May 15, 2004
STANFORD, Calif. – When it comes to back pain, psychological distress is a more reliable predictor of the problem than imaging and diagnostic disc injection, Stanford University School of Medicine researchers say. Their finding could affect how doctors treat back pain, which often includes costly surgery that insurance companies are increasingly reluctant to cover.
Most adults in the United States will experience disabling lower back pain at least once in their lives, but their doctors frequently can’t find a specific physical cause. In a four-year investigation that followed patients who initially had no lower back pain, researchers studied their subjects’ spines using both disc injection and magnetic resonance imaging, or MRI. And they also got to know their research subjects through psychological evaluations. It turned out that psychological factors more accurately predicted who would develop lower back pain than the two diagnostic techniques.
In people both with and without back pain, MRI can detect cracks or tears in the spongy cartilage disc that cushions each unit of the spine. Some doctors also have suggested that if a patient feels pain when fluid is injected into one of the spine’s discs in a procedure called discography, the patient will soon develop back pain even if he or she doesn’t already feel discomfort.
“It was thought that discography could separate the wheat from the chaff,” said Eugene Carragee, MD, professor of orthopedic surgery and lead author of the study, which is published in the May 15 issue of Spine. “But the bottom line is that it didn’t predict who would go on to develop back pain.” Carragee and colleagues also found that the invasive discography procedure itself does not injure the spinal disc enough to cause back pain.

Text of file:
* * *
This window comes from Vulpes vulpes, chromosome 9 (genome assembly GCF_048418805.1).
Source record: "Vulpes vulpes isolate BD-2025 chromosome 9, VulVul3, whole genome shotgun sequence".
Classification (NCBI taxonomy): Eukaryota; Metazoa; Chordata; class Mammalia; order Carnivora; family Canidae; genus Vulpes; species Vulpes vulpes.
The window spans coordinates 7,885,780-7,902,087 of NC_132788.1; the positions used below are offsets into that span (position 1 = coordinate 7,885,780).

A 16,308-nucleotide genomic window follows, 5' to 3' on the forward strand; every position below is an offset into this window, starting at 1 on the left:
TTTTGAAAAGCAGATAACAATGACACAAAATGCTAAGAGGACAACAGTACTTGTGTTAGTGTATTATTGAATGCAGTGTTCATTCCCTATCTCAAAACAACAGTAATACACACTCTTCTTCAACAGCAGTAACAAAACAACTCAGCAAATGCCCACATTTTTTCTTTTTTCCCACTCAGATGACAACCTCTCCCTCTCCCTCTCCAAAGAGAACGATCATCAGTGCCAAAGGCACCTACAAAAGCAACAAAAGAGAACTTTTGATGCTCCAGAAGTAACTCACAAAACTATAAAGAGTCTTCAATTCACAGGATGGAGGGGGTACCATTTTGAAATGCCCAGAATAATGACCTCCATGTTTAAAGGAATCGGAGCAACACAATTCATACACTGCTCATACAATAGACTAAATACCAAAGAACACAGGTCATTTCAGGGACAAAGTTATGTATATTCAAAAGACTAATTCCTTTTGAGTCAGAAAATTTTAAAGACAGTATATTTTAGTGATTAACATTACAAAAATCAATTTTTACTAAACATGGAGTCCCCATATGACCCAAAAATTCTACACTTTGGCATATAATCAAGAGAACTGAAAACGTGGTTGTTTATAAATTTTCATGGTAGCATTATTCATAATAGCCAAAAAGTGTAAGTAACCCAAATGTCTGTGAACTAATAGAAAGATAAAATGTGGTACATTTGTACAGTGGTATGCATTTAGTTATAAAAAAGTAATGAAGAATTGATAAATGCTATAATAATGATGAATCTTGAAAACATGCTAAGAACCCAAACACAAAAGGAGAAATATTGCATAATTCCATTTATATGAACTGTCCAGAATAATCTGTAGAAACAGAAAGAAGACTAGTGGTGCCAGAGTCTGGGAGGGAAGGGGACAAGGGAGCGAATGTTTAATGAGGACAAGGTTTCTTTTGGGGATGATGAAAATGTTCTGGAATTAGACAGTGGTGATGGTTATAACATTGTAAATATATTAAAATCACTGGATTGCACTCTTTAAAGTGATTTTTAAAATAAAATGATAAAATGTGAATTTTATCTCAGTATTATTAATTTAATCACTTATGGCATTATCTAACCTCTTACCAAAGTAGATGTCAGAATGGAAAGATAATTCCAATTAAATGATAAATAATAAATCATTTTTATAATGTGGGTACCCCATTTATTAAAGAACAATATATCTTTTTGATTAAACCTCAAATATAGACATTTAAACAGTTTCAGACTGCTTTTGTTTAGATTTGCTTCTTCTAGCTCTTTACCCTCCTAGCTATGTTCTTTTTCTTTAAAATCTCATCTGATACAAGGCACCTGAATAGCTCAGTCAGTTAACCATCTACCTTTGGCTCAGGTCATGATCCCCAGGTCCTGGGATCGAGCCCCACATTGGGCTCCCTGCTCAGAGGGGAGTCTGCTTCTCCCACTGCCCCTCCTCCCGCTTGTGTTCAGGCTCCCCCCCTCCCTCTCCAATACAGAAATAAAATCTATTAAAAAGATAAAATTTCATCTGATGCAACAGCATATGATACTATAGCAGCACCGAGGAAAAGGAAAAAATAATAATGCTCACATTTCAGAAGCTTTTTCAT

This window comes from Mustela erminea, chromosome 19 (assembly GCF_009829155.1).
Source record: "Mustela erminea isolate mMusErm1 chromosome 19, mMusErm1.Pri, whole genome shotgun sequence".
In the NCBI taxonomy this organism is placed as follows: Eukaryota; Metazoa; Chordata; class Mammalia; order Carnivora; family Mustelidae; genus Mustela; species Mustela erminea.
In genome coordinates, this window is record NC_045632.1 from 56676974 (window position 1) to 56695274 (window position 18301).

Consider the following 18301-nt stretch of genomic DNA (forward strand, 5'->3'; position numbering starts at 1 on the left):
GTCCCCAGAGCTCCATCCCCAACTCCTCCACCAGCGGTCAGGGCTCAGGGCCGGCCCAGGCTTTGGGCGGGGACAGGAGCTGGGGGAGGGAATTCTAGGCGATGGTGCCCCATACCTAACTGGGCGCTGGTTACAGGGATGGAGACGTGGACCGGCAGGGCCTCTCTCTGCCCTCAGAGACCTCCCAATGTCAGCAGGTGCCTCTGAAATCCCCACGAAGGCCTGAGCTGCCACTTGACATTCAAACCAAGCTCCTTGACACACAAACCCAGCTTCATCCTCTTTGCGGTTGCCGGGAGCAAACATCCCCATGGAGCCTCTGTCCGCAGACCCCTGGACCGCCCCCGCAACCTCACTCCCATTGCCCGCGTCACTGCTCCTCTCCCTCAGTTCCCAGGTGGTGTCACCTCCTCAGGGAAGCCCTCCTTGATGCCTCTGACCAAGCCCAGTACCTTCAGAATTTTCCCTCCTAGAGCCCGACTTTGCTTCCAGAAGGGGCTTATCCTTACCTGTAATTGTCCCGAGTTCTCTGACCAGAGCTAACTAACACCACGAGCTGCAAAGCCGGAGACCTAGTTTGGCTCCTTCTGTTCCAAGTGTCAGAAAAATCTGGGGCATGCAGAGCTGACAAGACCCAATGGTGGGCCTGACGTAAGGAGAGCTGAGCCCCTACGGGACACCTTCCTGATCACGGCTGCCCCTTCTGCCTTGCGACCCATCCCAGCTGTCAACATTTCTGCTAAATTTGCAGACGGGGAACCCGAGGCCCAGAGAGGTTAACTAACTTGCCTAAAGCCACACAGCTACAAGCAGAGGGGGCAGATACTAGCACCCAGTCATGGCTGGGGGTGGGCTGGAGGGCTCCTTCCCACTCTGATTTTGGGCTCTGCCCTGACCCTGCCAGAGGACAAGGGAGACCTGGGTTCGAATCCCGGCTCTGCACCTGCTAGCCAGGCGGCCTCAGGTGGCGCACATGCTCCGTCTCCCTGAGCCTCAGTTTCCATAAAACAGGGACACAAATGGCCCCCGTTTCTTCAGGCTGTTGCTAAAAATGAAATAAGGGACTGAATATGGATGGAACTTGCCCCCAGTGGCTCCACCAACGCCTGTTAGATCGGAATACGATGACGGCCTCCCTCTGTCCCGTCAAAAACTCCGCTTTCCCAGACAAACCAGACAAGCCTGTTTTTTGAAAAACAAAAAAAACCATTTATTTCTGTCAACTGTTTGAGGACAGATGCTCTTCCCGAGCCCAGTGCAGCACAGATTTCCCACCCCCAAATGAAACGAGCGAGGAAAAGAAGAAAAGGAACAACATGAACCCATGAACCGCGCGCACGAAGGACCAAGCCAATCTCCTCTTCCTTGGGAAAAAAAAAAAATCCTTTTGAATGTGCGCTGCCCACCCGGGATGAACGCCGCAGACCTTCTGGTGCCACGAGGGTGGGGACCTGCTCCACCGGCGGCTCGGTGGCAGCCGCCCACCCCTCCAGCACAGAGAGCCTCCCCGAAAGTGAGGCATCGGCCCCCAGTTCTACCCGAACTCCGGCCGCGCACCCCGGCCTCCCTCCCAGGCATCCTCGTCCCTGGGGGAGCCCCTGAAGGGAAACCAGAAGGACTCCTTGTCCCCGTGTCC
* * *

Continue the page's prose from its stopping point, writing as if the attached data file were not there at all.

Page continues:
Carragee and his team examined 46 discography subjects and 49 control individuals annually over the four-year study period. Some of them had undergone cervical surgery or had been diagnosed with chronic pain syndrome, but none had lower back pain at the start of the study. “Nobody had ever followed a high-risk, asymptomatic group with discography or MRI for such a long period,” said Carragee, who also directs Stanford’s Orthopedic Spine Center.
The researchers found that patients with poor coping skills – as measured by psychological testing – or with chronic pain were nearly three times more likely to develop back pain compared to those with neither. A history of disputed workers’ compensation claims also predicted future back pain. Meanwhile, a crack in the disc or a “high-intensity zone” seen on MRI was weakly associated with back pain, but the result was not statistically significant. “The structural problems were really overwhelmed by the psychosocial factors,” Carragee said.
Some insurance companies and state workers’ compensation funds are already balking at paying for surgery to treat nonspecific back pain associated with psychosocial problems, he noted. Only a quarter of the 300,000 spinal fusion operations that occur each year are done for obvious reasons, such as tumors, infections or deformities, and just a fraction of the rest – those with pain and ordinary age-related degeneration – have good results from the surgery.
“The question is, can we better identify groups that have a greater chance of being helped by surgery?” Carragee asked. It may be more appropriate to treat other patients by helping them cope with the pain and strengthening their backs, he suggested.
He and his Stanford co-authors, who include Babak Barcohane, MD, Todd Alamin, MD, and Erica van den Haak, are working on a companion five-year study to examine a higher-risk group: patients who already have common lower back pain.
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